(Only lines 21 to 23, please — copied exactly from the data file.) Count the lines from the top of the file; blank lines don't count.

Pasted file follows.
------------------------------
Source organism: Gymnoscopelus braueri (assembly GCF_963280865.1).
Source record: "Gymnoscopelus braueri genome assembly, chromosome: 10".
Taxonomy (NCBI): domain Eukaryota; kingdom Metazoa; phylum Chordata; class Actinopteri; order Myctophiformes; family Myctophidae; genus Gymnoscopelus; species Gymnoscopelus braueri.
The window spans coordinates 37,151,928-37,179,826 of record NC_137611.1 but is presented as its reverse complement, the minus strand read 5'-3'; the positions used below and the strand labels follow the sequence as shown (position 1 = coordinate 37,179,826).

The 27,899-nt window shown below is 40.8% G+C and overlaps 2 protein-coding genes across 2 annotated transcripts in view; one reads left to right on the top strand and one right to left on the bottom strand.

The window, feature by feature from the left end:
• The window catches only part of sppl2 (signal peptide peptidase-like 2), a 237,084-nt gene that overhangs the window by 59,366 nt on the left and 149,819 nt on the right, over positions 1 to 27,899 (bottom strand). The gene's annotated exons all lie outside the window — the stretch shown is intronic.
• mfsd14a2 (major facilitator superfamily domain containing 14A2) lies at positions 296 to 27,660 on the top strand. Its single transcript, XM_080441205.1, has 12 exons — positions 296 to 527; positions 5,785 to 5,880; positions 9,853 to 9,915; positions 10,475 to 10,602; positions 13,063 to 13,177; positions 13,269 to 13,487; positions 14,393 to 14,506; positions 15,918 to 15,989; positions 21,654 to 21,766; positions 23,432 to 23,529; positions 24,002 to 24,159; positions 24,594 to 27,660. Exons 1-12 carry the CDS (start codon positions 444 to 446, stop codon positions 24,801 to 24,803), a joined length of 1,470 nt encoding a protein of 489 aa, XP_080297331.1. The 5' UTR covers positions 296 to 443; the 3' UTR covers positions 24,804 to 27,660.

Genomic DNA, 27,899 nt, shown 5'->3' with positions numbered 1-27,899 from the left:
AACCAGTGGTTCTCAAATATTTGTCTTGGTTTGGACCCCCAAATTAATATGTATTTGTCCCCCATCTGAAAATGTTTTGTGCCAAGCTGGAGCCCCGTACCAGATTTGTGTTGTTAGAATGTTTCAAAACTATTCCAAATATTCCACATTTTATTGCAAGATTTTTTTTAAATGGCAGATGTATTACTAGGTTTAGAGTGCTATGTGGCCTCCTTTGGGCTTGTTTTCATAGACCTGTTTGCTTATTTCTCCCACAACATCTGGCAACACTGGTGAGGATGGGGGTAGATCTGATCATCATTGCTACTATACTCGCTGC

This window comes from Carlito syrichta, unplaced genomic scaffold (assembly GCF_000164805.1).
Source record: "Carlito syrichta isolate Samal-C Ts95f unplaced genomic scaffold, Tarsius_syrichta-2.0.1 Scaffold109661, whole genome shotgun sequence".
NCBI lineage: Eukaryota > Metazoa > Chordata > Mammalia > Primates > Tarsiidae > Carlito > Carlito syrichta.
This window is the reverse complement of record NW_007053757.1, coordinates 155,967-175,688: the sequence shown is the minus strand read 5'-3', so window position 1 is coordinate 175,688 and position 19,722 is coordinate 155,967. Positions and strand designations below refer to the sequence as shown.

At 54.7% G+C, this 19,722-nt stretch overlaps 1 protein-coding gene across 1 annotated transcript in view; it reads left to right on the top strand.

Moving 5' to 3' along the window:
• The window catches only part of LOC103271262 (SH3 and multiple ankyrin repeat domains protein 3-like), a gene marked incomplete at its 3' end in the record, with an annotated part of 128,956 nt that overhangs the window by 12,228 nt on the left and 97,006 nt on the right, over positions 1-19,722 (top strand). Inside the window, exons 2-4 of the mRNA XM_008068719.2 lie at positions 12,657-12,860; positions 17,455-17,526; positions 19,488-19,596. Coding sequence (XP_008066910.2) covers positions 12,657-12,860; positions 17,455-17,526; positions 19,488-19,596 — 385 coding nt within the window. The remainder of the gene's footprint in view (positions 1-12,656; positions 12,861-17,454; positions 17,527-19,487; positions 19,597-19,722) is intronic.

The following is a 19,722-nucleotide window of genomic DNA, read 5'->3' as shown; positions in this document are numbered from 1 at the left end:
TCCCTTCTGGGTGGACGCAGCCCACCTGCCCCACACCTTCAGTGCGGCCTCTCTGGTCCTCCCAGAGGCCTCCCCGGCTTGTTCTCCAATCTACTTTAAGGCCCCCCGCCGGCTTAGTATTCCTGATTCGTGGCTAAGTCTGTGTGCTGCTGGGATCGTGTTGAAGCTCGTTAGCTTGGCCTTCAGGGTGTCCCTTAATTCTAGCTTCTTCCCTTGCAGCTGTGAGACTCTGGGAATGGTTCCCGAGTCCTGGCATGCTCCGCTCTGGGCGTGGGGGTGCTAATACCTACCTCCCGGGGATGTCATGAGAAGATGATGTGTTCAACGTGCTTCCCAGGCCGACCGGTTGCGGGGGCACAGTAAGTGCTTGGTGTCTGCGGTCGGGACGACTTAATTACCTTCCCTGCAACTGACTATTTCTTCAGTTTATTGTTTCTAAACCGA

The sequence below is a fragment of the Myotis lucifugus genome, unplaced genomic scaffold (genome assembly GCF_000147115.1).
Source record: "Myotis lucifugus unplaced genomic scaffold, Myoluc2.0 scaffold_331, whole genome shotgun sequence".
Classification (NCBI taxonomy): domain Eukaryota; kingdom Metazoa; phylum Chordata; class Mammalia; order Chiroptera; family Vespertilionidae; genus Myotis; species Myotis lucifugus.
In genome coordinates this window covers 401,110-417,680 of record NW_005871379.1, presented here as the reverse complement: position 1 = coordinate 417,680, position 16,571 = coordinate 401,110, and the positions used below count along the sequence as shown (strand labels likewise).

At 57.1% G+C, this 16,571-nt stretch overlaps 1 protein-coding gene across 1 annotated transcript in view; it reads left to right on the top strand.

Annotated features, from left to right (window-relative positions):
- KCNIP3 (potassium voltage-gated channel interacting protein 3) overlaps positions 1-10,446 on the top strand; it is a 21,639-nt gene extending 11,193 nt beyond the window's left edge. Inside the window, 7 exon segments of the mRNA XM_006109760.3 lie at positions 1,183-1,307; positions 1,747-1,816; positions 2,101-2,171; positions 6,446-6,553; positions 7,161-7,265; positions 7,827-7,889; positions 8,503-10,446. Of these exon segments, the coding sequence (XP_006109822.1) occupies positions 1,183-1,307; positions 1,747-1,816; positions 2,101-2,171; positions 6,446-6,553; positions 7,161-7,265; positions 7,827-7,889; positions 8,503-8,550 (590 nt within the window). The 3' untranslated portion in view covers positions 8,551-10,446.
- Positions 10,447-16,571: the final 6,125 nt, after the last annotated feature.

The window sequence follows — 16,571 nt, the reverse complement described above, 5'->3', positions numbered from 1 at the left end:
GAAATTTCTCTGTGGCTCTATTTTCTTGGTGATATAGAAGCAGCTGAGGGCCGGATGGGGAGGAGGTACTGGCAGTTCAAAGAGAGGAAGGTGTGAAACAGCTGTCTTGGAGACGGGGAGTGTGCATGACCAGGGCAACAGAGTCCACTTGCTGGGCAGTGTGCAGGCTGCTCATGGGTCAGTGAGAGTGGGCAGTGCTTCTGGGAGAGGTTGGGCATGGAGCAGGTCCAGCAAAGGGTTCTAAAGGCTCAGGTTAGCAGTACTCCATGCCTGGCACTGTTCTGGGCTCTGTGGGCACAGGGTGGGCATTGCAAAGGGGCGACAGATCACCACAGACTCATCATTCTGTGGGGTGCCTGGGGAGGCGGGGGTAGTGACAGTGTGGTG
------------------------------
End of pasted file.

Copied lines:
Source record: "Myotis lucifugus unplaced genomic scaffold, Myoluc2.0 scaffold_331, whole genome shotgun sequence".
Classification (NCBI taxonomy): domain Eukaryota; kingdom Metazoa; phylum Chordata; class Mammalia; order Chiroptera; family Vespertilionidae; genus Myotis; species Myotis lucifugus.
In genome coordinates this window covers 401,110-417,680 of record NW_005871379.1, presented here as the reverse complement: position 1 = coordinate 417,680, position 16,571 = coordinate 401,110, and the positions used below count along the sequence as shown (strand labels likewise).